Violinist and vocalist Lizzie Ball blogs about about her forthcoming show ‘Corrido: A Ballad for the Brave’, inspired by the life and work of Mexican artist Frida Kahlo


Lizzie Ball

Creating an original show is rather like building a jigsaw puzzle that changes its picture every few months. In the five-plus years that I’ve been creating original shows for Classical Kicks, the venture I founded which began its life in the upstairs bar of Ronnie Scott’s Jazz Club, we’ve gone on to create eight original show theme formats.

Corrido: A Ballad for the Brave is a production that combines classical and Mexican folk music (performed by a wonderful team of musicians), contrasted with a more theatrical sound world of sound design by John Leonard combined with my own cinematic compositions done on multiple electric violins and effects pedals.

This 360-degree approach to the sound is paired with originally produced animated film, and video design. It requires flexibility and an enormously open mind to achieve the balance between all these creative forces. This, mixed with the ability to let go of something that, even if you really wanted to see it happen, might not actually work in reality. If one can do this, then often what is revealed instead can be wonderful alternatives, which could turn out to be even better.

The blue House in Coyoacan, where Frida Kahlo and Diego Rivera lived from 1929-1954, now a Museum

The Casa Azul in Coyoacan, where Frida Kahlo lived from 1929-1954, now a museum

Corrido began life under a different title. I came up with the concept of the show while standing in the garden of Frida Kahlo’s beautiful house (and now museum), the Casa Azul, in the historic barrio of Coyocan in Mexico City. My long-term colleague, acclaimed Mexican guitarist Morgan Szymanski and I, had been performing concerts in Mexico in 2017 alongside music workshops for his charitable venture, Prisma, for children in remote communities the provinces of Tepozlan and Valle De Bravo.

Despite my having toured Mexico with Morgan several times over the years, I had never managed a visit to this hallowed building, and when I did somehow it felt that the waiting had been for a reason. Some weeks previously Chatsworth’s Art Out Loud Festival had asked me to create a show that would somehow pay homage to its themes of art and literature. Fast forward to the Casa Azul once more, me standing in that lovely garden, reeling and slightly emotional from my experience of walking around that amazing house and absorbing the bravery, courage, strength and also deep humour in the face of such suffering and loss of this extraordinary woman and artist, I decided to create a musical homage to Frida.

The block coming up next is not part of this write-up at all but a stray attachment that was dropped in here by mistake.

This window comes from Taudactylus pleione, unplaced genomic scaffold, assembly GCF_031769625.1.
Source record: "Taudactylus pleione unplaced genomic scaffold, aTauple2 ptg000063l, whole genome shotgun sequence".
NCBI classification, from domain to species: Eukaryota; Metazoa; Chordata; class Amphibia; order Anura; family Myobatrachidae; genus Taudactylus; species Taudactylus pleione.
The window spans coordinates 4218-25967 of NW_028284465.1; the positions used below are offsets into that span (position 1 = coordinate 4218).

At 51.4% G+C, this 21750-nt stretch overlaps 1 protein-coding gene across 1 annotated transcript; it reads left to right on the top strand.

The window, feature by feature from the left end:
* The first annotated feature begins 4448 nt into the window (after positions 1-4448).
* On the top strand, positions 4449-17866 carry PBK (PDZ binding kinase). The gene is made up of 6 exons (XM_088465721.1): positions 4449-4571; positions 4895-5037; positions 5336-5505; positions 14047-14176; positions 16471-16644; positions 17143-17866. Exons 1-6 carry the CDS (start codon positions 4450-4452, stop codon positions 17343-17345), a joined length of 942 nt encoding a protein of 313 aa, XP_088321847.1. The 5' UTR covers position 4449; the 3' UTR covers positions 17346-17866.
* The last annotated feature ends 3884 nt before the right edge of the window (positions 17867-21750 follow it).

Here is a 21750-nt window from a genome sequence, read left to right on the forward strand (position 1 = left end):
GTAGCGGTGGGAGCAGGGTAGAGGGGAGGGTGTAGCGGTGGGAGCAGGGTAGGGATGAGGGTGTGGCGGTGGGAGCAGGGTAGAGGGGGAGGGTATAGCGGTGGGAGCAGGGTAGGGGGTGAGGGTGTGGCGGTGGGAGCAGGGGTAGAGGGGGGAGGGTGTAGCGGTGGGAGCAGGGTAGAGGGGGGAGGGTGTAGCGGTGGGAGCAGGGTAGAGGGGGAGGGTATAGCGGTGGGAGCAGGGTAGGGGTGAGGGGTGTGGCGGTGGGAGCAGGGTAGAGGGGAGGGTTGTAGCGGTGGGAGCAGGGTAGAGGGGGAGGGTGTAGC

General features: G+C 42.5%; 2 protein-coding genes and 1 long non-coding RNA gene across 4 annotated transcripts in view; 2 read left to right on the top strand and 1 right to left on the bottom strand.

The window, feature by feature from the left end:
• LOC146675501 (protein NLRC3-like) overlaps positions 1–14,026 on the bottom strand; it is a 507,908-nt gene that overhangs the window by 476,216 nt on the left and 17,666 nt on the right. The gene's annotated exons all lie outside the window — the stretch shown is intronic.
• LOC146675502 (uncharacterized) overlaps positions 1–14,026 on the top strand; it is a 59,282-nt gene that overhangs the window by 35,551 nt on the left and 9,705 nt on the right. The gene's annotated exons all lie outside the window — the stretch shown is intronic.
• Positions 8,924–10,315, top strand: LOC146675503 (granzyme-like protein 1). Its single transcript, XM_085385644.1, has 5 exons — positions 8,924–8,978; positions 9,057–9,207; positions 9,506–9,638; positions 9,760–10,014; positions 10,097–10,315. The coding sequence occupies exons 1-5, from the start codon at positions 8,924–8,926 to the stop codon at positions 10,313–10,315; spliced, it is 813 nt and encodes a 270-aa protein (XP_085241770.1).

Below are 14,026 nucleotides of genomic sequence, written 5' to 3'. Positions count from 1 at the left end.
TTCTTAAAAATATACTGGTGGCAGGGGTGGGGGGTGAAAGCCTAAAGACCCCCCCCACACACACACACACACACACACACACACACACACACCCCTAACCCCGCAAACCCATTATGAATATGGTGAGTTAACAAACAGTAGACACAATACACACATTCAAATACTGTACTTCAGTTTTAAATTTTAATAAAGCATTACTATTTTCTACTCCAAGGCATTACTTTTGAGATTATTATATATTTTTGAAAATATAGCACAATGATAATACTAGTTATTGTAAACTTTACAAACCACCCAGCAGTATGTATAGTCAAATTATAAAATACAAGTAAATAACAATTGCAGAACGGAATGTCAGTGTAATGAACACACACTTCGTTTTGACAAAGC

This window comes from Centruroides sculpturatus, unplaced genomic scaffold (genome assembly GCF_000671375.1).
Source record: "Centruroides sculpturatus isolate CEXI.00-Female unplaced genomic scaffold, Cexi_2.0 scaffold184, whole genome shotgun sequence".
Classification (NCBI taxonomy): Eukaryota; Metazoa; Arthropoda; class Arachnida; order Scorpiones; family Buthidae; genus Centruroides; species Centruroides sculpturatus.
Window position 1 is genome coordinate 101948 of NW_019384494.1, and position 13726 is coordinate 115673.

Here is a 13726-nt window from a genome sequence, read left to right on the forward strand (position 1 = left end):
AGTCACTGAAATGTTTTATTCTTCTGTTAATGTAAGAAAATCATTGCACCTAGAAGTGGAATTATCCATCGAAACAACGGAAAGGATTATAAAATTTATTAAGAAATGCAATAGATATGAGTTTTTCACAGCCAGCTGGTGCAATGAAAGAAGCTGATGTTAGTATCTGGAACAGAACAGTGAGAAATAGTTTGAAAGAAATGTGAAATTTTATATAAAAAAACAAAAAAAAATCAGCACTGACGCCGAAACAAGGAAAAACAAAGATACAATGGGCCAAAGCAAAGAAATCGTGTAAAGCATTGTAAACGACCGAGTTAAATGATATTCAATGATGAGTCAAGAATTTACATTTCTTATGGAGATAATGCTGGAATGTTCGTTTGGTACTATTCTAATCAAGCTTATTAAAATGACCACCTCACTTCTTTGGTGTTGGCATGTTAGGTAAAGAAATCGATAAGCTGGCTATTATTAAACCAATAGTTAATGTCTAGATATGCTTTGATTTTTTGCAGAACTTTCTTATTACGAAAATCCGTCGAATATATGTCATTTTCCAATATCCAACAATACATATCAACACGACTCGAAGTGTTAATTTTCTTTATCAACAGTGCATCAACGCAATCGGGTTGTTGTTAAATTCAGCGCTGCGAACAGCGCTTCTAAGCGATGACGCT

With a good deal of co-curating help from Morgan, we picked pieces that told a story through the stunning array of Mexican classical and folkloric music, as well as new commissions to reflect Frida’s outward influence on the world. I then began the serious business of research into Frida’s art and life, reading countless books and articles, as well as seeking advice from those in Mexico to whom Morgan had introduced me, who had background and knowledge in these areas.

This whole process took the best part of a year to complete. The premiere was a great success, but on watching the film of the show (I always film new productions to make sure I am able to see how to improve them) my gut feeling was that more could be done with it. What has followed has been a collaboration with the brilliant producer Emily Blacksell, who has rewritten the show shape, animated film artist Coline Brun-Najalis, video designer Rod Machlachan and sound designer John Leonard. We also invited Bartosz Glowacki on accordion and Jorge Bravo on jazz guitar to add to mine and Morgan’s sounds.

Frida Kahlo with Olmec figurine, 1939. Photograph Nickolas Muray. © Nickolas Muray Photo Archives

Frida Kahlo with Olmec figurine, 1939
©Nickolas Muray Photo Archives (Courtesy of V&A)

A further year of work has seen our musical story widen to also include other notable men and women of the same era as Frida and I believe we have achieved our goal: to essentially take take a standard classical concert format and theatrically treat it so that it becomes as transporting, moving, and (hopefully) impacting as possible, all within a 75-minute format.

We are delighted to be given the opportunity from the Victoria & Albert Museum to give the official world premiere at their John Gorvy Lecture Theatre on Friday 2 November, alongside the current ‘Making Her Self Up’ exhibition of Frida’s personal items and wardrobe.

Morgan and I will preview a special ‘unplugged’ musical version of the show at the Music@Malling Festival this Friday 28 September, at Tudeley church, which has an entire collection of beautiful stained-glass windows designed and made by Marc Chagall. This version of the show will include some venturing into Frida’s time in Paris, and contain music by Ravel, Ponce, and traditional folkloric songs from Mexico.

Ahead of the world premiere at London’s V&A on 2 November, violinist and vocalist Lizzie Ball and guitarist Morgan Szymanksi will be previewing a selection of works from Corrido: A Ballad for the Brave at All Saint’s Church, Tudeley, as part of Music@Malling. Click here for the festival website